Improving Agility by Using Customers’ Definitions of “Quality” and “Done”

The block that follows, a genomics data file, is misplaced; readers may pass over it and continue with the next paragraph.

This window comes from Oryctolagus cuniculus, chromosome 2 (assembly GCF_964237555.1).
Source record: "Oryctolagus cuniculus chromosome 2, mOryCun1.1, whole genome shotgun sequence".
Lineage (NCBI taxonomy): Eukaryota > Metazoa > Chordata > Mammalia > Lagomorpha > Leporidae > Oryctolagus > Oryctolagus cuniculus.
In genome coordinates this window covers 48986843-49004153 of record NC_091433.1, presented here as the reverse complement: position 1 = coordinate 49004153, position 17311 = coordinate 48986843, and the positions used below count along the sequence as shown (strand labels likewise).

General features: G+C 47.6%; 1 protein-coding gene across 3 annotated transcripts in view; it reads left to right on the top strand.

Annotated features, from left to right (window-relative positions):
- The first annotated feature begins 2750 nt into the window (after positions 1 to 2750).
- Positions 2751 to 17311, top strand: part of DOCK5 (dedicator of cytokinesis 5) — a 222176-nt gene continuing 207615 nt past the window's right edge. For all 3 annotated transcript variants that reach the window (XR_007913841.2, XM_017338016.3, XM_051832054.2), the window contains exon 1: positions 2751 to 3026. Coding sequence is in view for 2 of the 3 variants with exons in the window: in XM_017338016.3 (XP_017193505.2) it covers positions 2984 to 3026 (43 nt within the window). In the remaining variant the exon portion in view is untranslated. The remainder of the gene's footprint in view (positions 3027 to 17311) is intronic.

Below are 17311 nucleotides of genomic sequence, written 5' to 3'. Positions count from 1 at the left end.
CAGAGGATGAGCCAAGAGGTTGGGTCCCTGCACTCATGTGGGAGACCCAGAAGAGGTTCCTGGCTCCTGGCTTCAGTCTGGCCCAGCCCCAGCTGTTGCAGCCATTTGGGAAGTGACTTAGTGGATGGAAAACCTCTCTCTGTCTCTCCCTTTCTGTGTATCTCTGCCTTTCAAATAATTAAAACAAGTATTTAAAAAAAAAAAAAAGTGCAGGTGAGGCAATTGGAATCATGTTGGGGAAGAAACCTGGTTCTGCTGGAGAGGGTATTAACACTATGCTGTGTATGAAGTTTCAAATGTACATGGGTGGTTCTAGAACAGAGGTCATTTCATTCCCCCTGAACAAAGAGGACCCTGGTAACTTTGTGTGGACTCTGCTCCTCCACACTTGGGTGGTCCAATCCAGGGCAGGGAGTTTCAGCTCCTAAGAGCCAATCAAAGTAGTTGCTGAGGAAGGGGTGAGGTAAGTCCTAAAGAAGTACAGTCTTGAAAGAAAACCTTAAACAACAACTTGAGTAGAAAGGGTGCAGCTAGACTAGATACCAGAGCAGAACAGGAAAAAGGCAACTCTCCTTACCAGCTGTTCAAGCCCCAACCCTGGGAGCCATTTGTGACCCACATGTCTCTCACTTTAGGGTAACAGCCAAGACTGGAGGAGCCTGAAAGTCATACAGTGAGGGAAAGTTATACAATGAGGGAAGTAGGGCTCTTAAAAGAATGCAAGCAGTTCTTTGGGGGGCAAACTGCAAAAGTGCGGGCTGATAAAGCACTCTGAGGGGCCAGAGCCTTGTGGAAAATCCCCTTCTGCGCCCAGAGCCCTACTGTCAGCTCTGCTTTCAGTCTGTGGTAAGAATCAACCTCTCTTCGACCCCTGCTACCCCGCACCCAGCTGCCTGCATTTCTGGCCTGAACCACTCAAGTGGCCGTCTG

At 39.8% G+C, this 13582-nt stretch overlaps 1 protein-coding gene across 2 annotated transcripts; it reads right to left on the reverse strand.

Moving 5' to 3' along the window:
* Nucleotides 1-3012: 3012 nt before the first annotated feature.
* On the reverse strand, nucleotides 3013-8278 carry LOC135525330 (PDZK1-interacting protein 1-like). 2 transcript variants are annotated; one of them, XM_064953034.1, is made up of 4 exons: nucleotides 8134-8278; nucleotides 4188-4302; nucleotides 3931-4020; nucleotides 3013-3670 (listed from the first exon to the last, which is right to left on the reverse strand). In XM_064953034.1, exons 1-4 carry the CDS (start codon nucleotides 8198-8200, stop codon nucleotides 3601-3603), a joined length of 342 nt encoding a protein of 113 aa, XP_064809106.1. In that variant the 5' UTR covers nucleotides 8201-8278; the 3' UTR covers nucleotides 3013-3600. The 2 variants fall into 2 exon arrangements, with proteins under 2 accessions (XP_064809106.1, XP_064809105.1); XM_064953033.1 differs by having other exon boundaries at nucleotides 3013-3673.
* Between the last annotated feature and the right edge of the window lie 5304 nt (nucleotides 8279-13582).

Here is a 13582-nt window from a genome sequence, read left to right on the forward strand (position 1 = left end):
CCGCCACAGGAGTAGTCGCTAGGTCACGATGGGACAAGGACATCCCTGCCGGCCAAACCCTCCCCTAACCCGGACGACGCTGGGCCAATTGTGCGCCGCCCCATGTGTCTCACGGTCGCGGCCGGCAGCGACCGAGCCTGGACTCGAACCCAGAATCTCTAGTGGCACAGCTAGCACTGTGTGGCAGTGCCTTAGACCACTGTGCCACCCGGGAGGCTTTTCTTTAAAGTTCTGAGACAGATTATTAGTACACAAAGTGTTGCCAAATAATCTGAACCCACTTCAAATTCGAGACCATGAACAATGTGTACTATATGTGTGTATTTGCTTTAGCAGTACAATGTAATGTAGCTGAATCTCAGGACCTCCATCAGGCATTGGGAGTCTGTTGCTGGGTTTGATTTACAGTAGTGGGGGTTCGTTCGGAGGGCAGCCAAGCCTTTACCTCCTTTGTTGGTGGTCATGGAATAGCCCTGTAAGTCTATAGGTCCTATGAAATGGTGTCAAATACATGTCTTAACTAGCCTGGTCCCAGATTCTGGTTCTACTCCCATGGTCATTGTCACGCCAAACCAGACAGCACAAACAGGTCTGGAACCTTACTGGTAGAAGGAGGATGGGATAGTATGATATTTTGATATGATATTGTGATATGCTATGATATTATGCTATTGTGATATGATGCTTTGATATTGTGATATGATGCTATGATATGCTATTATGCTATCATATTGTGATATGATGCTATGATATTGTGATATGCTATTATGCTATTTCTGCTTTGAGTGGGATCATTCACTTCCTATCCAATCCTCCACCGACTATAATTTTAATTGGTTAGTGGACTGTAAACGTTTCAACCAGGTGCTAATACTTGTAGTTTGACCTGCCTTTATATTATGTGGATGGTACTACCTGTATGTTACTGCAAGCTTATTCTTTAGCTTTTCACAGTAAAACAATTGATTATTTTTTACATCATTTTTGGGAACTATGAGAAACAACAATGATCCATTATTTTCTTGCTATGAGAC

“Quality”… velocity, productivity, and efficiency? Improved performance? Few or no bugs? Meets stakeholder requirements? “Done”… we did what we planned? Fits business objectives? Coded, tested, documented, and deployable? Remember our customers? The people paying our salaries? Their satisfaction is supposed to be our *highest* priority. But we fall in love with assumptions about users. We burn weeks coding, testing, merging, and releasing product guesses. We move to the next project, interrupted later when we learn that customers aren’t finding much value or quality in that last release. You ignored the customers’ definitions of “quality” and “done” when you built and deployed features you *knew* wouldn’t be right for customers. Someone called garbage “done,” shipped it, and claimed we’ll “fix it later.” Not Agile or Lean! “Architecting for customers’ needs and tasks” and “being Agile” shouldn’t be the polar opposites they often are now. No matter what an Agile coach, scrum master, or stakeholder declares, the customer decides what is “quality,” “done,” and “good enough.” Learn how to change processes to improve agility, eliminate some Lean waste, and produce better customer outcomes.